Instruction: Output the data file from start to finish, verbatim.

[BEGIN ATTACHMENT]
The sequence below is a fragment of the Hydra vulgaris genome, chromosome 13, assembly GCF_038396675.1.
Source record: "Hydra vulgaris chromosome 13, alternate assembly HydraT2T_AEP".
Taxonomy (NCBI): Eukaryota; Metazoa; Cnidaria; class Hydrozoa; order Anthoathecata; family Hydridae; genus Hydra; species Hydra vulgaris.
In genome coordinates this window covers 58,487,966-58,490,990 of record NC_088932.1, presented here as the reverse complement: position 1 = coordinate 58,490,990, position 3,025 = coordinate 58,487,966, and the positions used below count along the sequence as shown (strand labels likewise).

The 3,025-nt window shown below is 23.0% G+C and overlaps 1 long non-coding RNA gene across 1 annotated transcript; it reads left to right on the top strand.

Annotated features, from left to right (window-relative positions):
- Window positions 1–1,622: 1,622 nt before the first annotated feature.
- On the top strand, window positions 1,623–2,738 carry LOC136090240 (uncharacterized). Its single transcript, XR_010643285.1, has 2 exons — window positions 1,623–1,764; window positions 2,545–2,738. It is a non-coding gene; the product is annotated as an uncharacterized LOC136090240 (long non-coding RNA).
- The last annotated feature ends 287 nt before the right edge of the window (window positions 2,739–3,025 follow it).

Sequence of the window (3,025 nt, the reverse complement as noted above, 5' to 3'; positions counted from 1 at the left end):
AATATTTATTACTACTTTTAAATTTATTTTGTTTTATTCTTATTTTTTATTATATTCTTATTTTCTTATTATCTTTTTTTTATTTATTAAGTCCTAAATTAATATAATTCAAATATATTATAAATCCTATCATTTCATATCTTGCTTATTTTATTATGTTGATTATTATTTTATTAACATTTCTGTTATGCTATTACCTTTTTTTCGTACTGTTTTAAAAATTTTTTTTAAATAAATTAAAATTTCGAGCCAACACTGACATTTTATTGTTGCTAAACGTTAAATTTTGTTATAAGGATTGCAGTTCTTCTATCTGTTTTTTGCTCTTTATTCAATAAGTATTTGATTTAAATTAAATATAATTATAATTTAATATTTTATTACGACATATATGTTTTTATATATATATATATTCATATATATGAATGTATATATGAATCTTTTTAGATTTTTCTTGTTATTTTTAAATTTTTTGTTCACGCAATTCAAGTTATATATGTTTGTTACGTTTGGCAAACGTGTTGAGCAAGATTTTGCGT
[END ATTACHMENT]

The sequence below is a fragment of the Hydra vulgaris genome, chromosome 13, assembly GCF_038396675.1.
Source record: "Hydra vulgaris chromosome 13, alternate assembly HydraT2T_AEP".
Taxonomy (NCBI): Eukaryota; Metazoa; Cnidaria; class Hydrozoa; order Anthoathecata; family Hydridae; genus Hydra; species Hydra vulgaris.
In genome coordinates this window covers 58,487,966-58,490,990 of record NC_088932.1, presented here as the reverse complement: position 1 = coordinate 58,490,990, position 3,025 = coordinate 58,487,966, and the positions used below count along the sequence as shown (strand labels likewise).

The 3,025-nt window shown below is 23.0% G+C and overlaps 1 long non-coding RNA gene across 1 annotated transcript; it reads left to right on the top strand.

Annotated features, from left to right (window-relative positions):
- Window positions 1–1,622: 1,622 nt before the first annotated feature.
- On the top strand, window positions 1,623–2,738 carry LOC136090240 (uncharacterized). Its single transcript, XR_010643285.1, has 2 exons — window positions 1,623–1,764; window positions 2,545–2,738. It is a non-coding gene; the product is annotated as an uncharacterized LOC136090240 (long non-coding RNA).
- The last annotated feature ends 287 nt before the right edge of the window (window positions 2,739–3,025 follow it).

Sequence of the window (3,025 nt, the reverse complement as noted above, 5' to 3'; positions counted from 1 at the left end):
AATATTTATTACTACTTTTAAATTTATTTTGTTTTATTCTTATTTTTTATTATATTCTTATTTTCTTATTATCTTTTTTTTATTTATTAAGTCCTAAATTAATATAATTCAAATATATTATAAATCCTATCATTTCATATCTTGCTTATTTTATTATGTTGATTATTATTTTATTAACATTTCTGTTATGCTATTACCTTTTTTTCGTACTGTTTTAAAAATTTTTTTTAAATAAATTAAAATTTCGAGCCAACACTGACATTTTATTGTTGCTAAACGTTAAATTTTGTTATAAGGATTGCAGTTCTTCTATCTGTTTTTTGCTCTTTATTCAATAAGTATTTGATTTAAATTAAATATAATTATAATTTAATATTTTATTACGACATATATGTTTTTATATATATATATATTCATATATATGAATGTATATATGAATCTTTTTAGATTTTTCTTGTTATTTTTAAATTTTTTGTTCACGCAATTCAAGTTATATATGTTTGTTACGTTTGGCAAACGTGTTGAGCAAGATTTTGCGT